what does "I need for you to come" mean? what's the difference between "I need you to come" and "I need for you to come"?
Nov 30, 2017 3:21 PM
Answers · 4
US: Anger and frustration and a level of politeness. The person who says "I need for you to come here" is angry and close to losing control. The extra words into the sentence are a show of hyper-politeness to emphasize the frustration underneath the command. I would go there quickly. The person who says "I need you to come here" is being more direct.
November 30, 2017
Interesting question, Gavin. There isn't any difference in the meaning, but there is in usage: 'I need you to come' is more usual, certainly in British English. I'm not an expert an American English, but I think 'I need for you to come' is more common in the United States. Helen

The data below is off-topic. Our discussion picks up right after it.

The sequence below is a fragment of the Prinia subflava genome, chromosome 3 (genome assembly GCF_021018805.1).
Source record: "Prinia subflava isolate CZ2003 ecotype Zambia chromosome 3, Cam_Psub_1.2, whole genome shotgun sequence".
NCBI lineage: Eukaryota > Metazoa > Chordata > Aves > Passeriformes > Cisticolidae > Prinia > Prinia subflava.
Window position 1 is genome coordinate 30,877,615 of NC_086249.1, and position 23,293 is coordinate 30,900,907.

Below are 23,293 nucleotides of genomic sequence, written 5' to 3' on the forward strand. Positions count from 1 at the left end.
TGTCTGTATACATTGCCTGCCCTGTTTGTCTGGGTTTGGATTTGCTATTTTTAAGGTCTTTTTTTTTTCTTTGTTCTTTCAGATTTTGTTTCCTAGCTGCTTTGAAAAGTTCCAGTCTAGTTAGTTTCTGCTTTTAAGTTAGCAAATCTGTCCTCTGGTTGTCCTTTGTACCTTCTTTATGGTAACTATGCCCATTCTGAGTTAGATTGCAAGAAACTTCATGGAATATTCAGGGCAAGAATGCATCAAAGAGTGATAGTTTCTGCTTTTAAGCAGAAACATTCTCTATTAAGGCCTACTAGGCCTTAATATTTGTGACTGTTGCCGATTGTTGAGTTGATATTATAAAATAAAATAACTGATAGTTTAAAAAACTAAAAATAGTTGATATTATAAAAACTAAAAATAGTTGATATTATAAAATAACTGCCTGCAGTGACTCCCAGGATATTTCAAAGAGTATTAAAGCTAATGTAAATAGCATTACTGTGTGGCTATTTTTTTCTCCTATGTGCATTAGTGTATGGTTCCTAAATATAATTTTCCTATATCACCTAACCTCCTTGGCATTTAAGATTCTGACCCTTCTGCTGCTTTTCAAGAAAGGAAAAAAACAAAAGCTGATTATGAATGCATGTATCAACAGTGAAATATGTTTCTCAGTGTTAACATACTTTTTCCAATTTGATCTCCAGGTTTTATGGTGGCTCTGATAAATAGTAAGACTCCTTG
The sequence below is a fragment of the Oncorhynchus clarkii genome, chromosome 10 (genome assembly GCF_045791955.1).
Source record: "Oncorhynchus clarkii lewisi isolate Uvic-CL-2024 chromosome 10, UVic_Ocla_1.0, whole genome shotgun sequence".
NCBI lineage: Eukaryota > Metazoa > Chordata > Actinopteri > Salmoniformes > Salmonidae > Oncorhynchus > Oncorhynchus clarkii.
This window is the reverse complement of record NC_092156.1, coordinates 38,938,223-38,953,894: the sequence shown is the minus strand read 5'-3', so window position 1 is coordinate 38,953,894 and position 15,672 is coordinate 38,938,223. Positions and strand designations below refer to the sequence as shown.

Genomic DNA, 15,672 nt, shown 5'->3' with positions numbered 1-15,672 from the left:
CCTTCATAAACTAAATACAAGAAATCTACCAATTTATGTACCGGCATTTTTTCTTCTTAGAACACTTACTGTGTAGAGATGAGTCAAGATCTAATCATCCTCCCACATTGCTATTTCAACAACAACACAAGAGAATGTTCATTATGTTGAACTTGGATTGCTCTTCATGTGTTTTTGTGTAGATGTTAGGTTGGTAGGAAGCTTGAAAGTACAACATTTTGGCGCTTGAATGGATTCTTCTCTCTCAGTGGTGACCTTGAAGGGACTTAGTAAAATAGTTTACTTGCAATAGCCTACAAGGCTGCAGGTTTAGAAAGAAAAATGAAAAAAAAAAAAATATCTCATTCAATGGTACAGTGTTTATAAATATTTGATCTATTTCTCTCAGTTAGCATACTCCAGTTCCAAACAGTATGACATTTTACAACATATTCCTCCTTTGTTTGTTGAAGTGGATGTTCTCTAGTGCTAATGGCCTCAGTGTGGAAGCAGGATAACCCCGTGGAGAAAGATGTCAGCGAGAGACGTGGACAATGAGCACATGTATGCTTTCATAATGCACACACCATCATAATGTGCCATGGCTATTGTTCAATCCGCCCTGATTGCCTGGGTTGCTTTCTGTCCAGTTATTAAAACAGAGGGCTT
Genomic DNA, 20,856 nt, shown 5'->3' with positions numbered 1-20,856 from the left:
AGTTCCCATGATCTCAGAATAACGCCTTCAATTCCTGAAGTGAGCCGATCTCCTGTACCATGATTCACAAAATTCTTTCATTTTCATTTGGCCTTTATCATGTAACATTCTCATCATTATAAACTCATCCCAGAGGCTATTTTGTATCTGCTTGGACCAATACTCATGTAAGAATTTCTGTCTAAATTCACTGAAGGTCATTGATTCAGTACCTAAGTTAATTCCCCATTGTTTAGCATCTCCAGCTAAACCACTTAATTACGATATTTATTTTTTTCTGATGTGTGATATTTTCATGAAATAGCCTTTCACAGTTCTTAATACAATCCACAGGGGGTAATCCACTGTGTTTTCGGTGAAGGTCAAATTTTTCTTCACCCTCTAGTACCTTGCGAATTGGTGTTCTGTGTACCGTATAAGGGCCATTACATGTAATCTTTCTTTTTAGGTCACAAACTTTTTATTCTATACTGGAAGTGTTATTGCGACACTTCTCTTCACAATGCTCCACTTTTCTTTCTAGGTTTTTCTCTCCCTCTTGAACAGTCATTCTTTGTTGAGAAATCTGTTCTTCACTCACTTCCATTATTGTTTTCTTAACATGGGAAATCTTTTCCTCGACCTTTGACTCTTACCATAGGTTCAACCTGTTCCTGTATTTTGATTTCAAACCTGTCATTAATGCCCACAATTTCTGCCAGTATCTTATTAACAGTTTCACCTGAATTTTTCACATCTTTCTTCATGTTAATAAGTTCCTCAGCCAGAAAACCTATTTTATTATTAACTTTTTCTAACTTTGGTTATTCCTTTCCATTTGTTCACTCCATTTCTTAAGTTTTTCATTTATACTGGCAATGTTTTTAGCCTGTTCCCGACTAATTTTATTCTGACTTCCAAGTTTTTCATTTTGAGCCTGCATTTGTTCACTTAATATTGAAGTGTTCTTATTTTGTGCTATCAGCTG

November 30, 2017
both mean the same, but the first (I need you to come) is the better way to say this. The other one has needless words
November 30, 2017
Still haven’t found your answers?
Write down your questions and let the native speakers help you!